KUALA LUMPUR: Malaysia will seek to determine Beijing's stance on the new security partnership between Australia, the United Kingdom and the United States, known as Aukus, the Dewan Rakyat was told Wednesday (Sept 22).
Defence Minister Datuk Seri Hishammuddin Hussein said that he was worried if the situation was not managed properly and diplomatically when dealing with the world superpowers, untoward incidents might be triggered that might affect the safety of the region.
He added that he was planning to make a short working visit to China in the near future to discuss the matter.
"I plan in the near future to make a visit there (China) to get the views of the country’s leadership, especially in the context of defense.
"And whether there will be any follow up actions from what had been announced by the three countries.
"We will try to look into it, but it is not an easy thing to balance between two great world powers, to see that our security and sovereignty in this region is defended," the Senior Minister (Security) said while delivering his closing speech for his ministry on the motion of thanks to the Royal Address today (Sept 22).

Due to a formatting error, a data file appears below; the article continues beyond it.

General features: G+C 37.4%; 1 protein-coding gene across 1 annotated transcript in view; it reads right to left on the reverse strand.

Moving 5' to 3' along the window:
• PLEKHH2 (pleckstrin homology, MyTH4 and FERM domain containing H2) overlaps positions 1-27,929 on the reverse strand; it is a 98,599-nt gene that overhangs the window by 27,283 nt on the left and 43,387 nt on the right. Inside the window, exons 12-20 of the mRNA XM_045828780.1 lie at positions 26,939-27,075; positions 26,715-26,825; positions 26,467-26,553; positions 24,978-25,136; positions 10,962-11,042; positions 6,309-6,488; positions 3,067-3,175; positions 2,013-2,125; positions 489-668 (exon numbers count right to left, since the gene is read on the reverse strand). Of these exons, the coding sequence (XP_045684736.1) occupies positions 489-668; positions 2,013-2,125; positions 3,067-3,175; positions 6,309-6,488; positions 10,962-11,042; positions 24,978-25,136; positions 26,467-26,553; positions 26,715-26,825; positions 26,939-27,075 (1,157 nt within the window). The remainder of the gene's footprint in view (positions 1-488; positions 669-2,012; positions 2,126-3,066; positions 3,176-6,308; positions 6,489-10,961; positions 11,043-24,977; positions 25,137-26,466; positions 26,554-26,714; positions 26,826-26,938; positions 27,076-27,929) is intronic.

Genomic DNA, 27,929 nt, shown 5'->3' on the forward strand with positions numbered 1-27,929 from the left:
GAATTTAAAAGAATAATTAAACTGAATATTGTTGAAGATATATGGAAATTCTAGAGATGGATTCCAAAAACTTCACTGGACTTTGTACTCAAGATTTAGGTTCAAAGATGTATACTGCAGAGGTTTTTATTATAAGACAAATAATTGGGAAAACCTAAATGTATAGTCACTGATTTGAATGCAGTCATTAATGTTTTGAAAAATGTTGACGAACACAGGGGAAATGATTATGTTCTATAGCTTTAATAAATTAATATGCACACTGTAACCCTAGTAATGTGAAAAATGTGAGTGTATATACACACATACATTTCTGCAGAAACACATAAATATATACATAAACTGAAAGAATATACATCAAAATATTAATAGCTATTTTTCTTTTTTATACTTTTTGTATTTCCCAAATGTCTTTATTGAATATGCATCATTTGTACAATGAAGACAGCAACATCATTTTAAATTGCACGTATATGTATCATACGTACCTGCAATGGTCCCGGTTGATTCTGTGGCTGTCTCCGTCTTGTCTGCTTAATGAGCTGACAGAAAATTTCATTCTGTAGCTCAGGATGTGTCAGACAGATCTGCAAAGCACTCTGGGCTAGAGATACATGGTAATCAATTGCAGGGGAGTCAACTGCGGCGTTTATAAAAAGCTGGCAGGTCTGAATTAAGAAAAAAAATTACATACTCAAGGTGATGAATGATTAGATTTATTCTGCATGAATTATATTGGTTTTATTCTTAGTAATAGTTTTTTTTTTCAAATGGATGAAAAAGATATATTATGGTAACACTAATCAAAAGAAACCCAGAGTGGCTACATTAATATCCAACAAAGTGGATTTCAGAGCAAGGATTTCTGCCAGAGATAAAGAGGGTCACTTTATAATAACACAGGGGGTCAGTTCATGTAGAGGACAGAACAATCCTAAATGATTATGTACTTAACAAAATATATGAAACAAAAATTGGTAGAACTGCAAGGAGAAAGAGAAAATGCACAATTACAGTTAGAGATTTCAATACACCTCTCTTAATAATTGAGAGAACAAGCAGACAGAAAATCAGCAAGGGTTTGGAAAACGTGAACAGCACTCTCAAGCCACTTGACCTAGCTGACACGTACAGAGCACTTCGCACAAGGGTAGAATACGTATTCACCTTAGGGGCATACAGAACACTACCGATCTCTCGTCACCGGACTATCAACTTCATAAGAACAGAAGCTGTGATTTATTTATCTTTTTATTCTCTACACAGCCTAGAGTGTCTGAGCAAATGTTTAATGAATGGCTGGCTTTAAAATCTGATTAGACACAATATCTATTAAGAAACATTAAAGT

The US, UK, and Australia last week announced a new security partnership that seek to strengthen stability in the Indo-Pacific region.
As part of the deal, the US and UK would also assist Australia in acquiring nuclear-powered submarines, which would allow the Australian navy to help counter Chinese nuclear-powered vessels in the region.
China immediately denounced the Aukus when its foreign ministry spokesperson Zhao Lijian described it as a Western allies partnership which "seriously undermined regional peace and stability as well as intensified the arms race".
Hishammuddin also noted that he had expressed Malaysia's position and concern to his Australian counterpart Peter Dutton over a phone call two days ago.
"And I have conveyed Malaysia's stance as stated by our Prime Minister, which is, the newly established trilateral security pact between the Australia, UK and US had created some concerns.
"This is because it has the potential to disrupt security and stability in the South-East Asia region," said Hishammuddin.
"Therefore, all parties should refrain from using any military action that can be considered provocative.
"In addition to the potential to increase tensions and trigger conflict in our region," he said.